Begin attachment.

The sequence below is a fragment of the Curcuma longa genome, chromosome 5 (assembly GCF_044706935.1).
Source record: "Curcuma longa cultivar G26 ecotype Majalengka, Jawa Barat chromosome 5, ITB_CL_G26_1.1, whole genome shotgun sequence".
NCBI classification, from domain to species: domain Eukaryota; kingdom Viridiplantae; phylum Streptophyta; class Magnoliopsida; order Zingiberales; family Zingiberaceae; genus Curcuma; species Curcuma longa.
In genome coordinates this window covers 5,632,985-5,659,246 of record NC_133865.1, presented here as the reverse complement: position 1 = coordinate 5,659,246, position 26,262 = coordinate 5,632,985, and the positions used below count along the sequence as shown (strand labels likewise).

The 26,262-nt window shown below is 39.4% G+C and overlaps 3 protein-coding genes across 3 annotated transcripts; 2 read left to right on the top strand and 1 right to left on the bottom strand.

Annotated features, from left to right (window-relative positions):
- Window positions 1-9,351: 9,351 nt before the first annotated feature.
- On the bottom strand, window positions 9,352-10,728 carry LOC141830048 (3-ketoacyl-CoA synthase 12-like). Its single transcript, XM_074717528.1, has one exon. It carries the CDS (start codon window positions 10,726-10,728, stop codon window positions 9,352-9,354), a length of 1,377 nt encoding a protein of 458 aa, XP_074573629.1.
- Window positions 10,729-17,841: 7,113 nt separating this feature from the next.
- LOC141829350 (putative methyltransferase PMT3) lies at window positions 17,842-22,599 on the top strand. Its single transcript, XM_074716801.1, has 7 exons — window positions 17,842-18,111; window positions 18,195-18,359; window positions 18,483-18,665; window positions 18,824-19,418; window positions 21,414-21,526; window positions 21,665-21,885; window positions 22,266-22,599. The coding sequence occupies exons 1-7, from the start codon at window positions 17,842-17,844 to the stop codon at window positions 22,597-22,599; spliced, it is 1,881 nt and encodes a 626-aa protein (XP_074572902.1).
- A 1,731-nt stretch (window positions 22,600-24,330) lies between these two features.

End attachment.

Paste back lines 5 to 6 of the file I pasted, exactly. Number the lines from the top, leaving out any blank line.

The 26,262-nt window shown below is 39.4% G+C and overlaps 3 protein-coding genes across 3 annotated transcripts; 2 read left to right on the top strand and 1 right to left on the bottom strand.

Annotated features, from left to right (window-relative positions):